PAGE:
How to Protect Your Corporate or LLC Veil

Learning how to protect your corporate or LLC veil is an important foundation for protecting your personal assets from your business. If you operate your business as a sole proprietorship and you are sued you may potentially lose all your personal assets.  There is no separation between you personally and your business. This is the simplest form of business structure but has the least protection. 

The next step is to form a corporation or LLC to separate your business from your personal assets. Now you have a separate corporate or LLC veil that provides this protection. 

It’s essential to do things properly when you incorporate it is imperative that your corporation is treated as such.  If the corporation is sued and there aren’t enough assets or insurance, the plaintiff may decide to go through the corporation and after you personally.  This is called “piercing the corporate veil,” and the consequences to you can be devastating.  This also means that it was proved that you were simply the “Alter Ego” to the corporation or LLC which means one in the same. You are essentially a sole proprietorship again, financially paralyzed, with a lawsuit against you personally!

How do you keep this from happening?  Your new corporate or LLC MUST:

  1. Follow corporate formalities, keeping recorded minutes and resolutions;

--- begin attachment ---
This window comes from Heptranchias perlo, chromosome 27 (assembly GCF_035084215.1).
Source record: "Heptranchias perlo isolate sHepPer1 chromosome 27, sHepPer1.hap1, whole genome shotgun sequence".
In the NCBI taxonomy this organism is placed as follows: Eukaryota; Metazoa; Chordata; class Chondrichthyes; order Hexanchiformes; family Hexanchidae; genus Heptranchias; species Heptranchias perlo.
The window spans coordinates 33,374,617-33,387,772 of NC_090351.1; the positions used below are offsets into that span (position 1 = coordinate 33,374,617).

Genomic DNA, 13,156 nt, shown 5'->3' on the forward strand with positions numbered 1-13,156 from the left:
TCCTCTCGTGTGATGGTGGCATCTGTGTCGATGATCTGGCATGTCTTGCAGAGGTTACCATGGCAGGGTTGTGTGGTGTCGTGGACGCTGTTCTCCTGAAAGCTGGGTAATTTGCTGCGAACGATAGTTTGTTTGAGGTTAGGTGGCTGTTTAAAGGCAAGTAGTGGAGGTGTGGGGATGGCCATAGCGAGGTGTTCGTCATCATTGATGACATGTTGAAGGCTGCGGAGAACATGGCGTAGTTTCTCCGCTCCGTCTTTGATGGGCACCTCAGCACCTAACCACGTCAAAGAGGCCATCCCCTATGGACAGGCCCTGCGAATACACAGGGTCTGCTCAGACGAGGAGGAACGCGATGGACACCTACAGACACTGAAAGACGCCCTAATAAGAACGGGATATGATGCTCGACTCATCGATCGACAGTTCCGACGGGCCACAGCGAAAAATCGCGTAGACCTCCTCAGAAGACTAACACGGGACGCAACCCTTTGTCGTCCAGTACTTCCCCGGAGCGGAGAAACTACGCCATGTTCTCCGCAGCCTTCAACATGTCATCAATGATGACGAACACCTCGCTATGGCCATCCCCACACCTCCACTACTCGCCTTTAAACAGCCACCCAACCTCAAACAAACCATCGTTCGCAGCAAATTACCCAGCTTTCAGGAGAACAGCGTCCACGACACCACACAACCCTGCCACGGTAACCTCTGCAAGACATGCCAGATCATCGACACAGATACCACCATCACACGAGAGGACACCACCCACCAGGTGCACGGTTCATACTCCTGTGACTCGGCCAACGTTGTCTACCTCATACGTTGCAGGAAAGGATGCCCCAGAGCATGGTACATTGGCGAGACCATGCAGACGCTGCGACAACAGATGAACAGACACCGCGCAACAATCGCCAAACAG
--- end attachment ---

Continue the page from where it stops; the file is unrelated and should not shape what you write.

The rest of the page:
2. Have proper capitalization, which is the amount of money you put into the corporation to get it started; 
  3. MUST NOT commingle funds with your personal account. Under no circumstances can you use corporate money to pay for your personal expenses.

Let’s take a closer look at how these three requirements can be breached or compromised:

  1. Lack of corporate formalities.  Here’s an example:  When an officer of the corporation goes on a business trip, the corporation must have a meeting to authorize that trip.  This is hard for some to understand, especially if you’re a one-person corporation and you wear all the hats.  Still, you must show in your corporate meeting minutes that the trip was approved because the corporation is NOT YOU. It must be treated as a separate legal entity. 

Some people will tell you that an LLC doesn’t have to perform the same formalities as an S- or C-Corporation.  (Actually, the main reason that CPAs sometimes recommend an LLC is because of lack of formalities.) While this is somewhat true, it is changing.  

Protect Your LLC or Corporate Veil

We’ve discovered recent court cases involving piercing the LLC veil where the judge looked at corporate cases for guidance, particularly with regard to formalities. Accordingly, the use of the term “piercing the corporate veil” has evolved to “piercing the entity veil” or “piercing the LLC veil.”  

It is important to note that BOTH LLCs and corporations must maintain formalities. Some people seem to believe that an LLC does not have the same requirement for formalities as a corporation does. We have found in our research that court cases on this subject the judges will look to corporate law and cases when determining what standards to use with an LLC and guess what? The judges have determined time and time again that an LLC should look very similar to a corporation and have minutes and meetings. All our LLC record books have minutes and meetings and resolutions that match very closely to corporate formalities.